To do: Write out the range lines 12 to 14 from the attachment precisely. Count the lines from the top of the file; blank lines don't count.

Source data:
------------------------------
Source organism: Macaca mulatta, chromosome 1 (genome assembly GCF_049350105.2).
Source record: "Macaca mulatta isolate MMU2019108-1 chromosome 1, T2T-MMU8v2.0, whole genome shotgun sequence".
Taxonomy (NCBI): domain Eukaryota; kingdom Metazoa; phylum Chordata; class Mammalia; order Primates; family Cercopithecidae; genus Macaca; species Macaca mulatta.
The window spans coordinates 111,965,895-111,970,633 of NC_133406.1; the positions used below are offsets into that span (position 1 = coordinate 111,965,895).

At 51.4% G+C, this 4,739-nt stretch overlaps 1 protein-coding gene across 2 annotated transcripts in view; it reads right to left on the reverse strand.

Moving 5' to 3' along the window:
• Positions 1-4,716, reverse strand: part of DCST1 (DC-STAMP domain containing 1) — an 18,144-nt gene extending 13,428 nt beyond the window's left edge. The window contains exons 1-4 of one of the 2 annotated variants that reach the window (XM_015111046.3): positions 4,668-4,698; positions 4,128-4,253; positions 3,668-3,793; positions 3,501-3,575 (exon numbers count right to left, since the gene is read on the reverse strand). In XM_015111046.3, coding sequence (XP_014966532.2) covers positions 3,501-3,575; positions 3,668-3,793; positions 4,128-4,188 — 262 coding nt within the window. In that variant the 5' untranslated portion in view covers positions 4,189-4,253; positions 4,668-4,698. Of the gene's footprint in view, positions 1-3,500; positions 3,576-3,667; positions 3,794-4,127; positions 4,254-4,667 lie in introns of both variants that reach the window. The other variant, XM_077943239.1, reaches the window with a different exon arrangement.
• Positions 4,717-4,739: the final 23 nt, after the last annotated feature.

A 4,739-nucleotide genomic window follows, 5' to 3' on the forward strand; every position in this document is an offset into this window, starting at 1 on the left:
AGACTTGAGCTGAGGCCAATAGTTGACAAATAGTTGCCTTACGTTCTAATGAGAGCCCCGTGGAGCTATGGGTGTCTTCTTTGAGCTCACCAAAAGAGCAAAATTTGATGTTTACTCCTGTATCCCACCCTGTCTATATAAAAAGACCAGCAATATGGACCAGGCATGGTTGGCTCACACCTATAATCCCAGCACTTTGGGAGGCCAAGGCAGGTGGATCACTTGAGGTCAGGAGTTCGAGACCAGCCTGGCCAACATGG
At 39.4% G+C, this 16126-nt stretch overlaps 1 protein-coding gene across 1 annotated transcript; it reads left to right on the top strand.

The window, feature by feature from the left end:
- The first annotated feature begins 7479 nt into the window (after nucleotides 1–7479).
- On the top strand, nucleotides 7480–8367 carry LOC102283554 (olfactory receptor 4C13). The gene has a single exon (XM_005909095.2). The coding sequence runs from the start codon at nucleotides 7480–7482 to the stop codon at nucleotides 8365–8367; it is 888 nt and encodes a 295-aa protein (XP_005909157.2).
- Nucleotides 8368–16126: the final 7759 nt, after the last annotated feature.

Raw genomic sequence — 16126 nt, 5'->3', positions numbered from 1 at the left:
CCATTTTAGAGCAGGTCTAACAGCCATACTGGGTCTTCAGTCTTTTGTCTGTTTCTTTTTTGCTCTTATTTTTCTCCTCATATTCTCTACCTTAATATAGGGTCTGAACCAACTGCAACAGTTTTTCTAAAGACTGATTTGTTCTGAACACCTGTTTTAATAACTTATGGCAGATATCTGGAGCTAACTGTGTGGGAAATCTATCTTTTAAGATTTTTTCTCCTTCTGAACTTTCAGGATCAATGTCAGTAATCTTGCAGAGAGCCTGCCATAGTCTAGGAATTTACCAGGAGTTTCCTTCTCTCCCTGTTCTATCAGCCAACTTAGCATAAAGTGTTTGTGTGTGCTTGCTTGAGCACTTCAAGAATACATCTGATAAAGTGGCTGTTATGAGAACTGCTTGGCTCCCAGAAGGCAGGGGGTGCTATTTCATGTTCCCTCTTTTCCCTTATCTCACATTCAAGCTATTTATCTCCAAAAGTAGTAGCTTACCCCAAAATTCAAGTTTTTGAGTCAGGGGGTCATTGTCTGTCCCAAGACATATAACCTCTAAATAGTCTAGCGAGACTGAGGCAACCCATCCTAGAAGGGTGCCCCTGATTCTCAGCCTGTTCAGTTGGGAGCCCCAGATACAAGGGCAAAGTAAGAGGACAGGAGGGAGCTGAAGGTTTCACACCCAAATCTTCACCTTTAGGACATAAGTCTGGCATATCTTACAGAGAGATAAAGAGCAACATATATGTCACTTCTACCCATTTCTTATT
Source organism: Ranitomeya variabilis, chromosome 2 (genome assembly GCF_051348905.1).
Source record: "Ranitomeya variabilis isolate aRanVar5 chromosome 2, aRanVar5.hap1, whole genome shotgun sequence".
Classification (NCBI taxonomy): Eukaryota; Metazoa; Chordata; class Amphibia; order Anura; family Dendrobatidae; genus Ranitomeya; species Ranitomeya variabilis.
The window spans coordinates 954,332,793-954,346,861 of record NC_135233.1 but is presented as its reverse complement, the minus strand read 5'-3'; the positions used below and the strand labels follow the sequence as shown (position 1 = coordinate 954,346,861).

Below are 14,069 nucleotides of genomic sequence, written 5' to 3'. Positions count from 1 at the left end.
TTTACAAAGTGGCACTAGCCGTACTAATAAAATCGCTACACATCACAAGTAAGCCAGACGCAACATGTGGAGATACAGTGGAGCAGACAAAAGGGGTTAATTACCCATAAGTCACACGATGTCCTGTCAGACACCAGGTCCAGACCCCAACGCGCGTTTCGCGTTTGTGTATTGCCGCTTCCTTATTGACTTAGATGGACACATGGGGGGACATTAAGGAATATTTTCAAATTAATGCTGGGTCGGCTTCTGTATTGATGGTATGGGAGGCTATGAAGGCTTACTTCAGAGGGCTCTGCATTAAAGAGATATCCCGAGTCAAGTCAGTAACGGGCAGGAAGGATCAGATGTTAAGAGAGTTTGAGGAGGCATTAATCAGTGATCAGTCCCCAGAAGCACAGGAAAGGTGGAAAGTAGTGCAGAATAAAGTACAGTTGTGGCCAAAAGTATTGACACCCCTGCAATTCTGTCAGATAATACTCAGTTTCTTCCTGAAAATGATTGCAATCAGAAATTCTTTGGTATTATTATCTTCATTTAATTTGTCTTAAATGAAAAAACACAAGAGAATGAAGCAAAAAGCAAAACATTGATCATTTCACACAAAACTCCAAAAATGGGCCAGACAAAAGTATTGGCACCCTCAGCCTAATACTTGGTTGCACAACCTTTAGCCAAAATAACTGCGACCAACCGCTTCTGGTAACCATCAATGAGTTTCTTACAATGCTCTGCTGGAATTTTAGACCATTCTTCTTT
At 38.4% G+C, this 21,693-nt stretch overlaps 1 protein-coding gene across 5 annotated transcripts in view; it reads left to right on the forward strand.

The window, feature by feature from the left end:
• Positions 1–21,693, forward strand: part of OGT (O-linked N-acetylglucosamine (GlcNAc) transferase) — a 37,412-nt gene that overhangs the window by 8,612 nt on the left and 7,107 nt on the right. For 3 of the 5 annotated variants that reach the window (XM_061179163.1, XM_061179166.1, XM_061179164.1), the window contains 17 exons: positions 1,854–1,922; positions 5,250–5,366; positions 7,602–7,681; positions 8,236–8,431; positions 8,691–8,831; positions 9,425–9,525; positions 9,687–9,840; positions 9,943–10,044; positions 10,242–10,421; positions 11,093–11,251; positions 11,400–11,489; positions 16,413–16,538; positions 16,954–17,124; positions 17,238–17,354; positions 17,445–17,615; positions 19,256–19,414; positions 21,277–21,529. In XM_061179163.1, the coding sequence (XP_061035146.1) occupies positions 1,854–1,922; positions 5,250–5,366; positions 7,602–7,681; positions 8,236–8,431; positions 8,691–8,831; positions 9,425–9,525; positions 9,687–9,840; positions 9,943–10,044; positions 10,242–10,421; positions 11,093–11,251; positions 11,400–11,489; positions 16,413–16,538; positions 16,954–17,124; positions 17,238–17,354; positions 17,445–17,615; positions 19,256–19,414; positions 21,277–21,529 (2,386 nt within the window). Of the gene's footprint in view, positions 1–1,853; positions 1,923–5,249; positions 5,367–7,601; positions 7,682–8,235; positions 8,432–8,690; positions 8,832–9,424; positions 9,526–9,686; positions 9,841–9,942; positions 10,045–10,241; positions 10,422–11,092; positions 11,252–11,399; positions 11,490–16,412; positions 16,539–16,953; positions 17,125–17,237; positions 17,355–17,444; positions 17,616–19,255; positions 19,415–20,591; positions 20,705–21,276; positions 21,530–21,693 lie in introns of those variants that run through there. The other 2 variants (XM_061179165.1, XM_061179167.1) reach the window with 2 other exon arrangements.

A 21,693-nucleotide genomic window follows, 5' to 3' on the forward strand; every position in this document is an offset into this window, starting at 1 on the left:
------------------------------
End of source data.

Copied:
The window, feature by feature from the left end:
- The first annotated feature begins 7479 nt into the window (after nucleotides 1–7479).
- On the top strand, nucleotides 7480–8367 carry LOC102283554 (olfactory receptor 4C13). The gene has a single exon (XM_005909095.2). The coding sequence runs from the start codon at nucleotides 7480–7482 to the stop codon at nucleotides 8365–8367; it is 888 nt and encodes a 295-aa protein (XP_005909157.2).